Among the treasures of the Museo are its displays of colonial arts, housed in renovated galleries off the upper cloister.
In this post we focus on the statuary: a representative selection of carved and painted wooden figures in varying states of preservation, largely drawn from area churches. As such they portray prominent religious and biblical personages.
Contrasting portraits of the founders of the Mendicant Orders, saints Dominic and Francis, are included. They depict Dominic as magisterial, richly robed and holding his symbols of office, while Francis is shown as a more humble and ascetic figure.
Saints Peter and Paul are portrayed likewise: Paul as a heroic standing figure with his sword and book of epistles, and in contrast, an agonized Peter, barefoot and seated humbly with a battered and sorrowful face.
Two statues of female saints show Mary Magdalene, here looking up in awe although missing her long haired wig and jar of ointment, and a polychrome bust of Saint Lucy, formerly used as a reliquary, holding her eyes on a plate.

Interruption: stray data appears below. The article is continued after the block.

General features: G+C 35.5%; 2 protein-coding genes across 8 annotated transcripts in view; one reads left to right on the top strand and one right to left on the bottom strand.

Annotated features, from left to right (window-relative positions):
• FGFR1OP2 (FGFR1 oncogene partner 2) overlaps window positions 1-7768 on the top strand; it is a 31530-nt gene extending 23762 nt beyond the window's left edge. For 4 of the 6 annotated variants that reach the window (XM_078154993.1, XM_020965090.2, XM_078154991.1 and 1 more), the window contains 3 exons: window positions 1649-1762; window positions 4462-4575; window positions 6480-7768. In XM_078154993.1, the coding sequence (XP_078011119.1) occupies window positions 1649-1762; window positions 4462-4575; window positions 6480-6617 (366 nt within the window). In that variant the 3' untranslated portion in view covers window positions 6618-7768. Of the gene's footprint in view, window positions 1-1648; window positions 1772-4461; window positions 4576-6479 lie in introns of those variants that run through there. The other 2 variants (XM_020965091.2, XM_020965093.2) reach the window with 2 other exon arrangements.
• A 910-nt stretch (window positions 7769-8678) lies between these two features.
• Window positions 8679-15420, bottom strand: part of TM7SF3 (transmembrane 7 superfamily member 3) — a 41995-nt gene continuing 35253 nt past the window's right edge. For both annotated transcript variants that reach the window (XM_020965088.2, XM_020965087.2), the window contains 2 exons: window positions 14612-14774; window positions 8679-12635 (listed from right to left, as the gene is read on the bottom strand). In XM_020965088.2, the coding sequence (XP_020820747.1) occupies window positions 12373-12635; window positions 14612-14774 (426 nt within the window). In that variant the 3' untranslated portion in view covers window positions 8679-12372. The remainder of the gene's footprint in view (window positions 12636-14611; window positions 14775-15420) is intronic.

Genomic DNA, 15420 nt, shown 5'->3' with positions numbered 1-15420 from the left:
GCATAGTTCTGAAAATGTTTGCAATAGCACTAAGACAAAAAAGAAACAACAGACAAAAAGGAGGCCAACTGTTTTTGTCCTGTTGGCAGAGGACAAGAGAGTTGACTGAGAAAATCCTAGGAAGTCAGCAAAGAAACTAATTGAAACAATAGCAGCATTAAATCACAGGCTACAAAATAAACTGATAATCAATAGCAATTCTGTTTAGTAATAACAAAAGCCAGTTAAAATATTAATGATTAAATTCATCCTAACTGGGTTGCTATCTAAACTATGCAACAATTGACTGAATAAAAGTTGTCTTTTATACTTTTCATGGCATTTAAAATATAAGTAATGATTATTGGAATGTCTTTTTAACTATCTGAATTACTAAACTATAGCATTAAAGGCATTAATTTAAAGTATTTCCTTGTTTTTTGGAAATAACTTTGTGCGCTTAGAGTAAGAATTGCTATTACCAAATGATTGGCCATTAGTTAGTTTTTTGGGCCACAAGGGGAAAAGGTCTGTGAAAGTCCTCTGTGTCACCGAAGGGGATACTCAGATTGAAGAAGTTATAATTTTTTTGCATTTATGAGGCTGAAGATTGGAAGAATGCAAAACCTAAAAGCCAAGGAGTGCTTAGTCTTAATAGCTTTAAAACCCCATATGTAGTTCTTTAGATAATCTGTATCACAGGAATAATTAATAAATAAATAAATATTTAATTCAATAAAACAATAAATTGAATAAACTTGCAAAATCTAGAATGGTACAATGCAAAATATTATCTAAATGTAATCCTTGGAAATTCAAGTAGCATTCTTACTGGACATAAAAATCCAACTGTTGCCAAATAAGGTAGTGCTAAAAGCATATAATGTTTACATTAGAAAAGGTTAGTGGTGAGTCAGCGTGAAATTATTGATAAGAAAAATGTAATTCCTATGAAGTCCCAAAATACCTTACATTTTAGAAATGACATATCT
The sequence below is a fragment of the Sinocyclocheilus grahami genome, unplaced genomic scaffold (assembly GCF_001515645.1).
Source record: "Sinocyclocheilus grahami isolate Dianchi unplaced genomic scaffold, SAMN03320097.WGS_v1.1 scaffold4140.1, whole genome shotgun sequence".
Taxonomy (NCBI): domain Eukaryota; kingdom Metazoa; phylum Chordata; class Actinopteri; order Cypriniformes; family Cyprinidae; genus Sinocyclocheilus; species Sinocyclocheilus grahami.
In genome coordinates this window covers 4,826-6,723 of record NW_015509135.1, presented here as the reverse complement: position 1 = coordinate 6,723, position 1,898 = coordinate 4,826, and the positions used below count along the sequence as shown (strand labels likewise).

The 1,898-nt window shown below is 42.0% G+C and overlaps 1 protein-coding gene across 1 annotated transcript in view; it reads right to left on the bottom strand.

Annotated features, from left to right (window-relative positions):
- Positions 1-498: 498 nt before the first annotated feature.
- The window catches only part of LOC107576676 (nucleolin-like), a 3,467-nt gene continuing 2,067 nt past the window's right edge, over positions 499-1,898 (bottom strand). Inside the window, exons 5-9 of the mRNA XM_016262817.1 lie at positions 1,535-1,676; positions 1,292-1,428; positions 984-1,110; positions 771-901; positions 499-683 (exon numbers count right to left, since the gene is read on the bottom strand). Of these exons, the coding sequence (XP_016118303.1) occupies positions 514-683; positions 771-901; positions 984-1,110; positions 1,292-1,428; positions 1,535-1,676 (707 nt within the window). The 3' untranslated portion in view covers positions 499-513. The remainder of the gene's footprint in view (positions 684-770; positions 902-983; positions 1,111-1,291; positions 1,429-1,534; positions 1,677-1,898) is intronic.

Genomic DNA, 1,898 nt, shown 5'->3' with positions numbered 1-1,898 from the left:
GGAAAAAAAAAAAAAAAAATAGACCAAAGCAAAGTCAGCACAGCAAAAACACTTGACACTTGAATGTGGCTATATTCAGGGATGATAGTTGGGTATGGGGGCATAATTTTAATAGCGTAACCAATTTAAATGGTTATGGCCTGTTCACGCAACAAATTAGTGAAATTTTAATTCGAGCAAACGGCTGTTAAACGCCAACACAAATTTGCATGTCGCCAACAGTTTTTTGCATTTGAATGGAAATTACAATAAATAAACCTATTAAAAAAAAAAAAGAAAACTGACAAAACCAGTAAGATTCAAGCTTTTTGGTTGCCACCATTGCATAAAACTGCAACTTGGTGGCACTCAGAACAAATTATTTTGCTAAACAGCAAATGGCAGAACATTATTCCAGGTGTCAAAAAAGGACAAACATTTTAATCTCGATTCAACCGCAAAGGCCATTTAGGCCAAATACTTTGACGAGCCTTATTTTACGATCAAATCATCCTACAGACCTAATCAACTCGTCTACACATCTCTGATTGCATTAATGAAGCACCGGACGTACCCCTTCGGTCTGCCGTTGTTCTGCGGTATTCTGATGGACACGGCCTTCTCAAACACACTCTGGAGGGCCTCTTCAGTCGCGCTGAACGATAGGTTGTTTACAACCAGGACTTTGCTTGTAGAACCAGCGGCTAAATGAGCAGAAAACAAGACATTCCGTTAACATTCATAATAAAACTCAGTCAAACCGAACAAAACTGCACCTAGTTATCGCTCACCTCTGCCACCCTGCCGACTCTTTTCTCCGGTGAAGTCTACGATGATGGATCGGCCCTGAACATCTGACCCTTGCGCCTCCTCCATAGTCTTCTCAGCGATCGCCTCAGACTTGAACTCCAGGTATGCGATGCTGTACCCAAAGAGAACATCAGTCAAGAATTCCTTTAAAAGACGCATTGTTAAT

Once again, a simple, seated figure of the youthful, barefoot St. John the Evangelist is in sharp contrast to the elaborately costumed and well shod statue of St. Joachim, the elderly father of the Virgin Mary, sitting proudly in his baronial chair.
Youthful and beardless like John the Evangelist, St. Joseph is tenderly portrayed as a loving father to the Christ child, while a bearded God the Father sits in majesty upon his celestial throne.
Please review our page on the murals of Santo Domingo, posted on our sister blog.
text and photography © 2017 by Richard D. Perry and Rosalind Perry. All rights reserved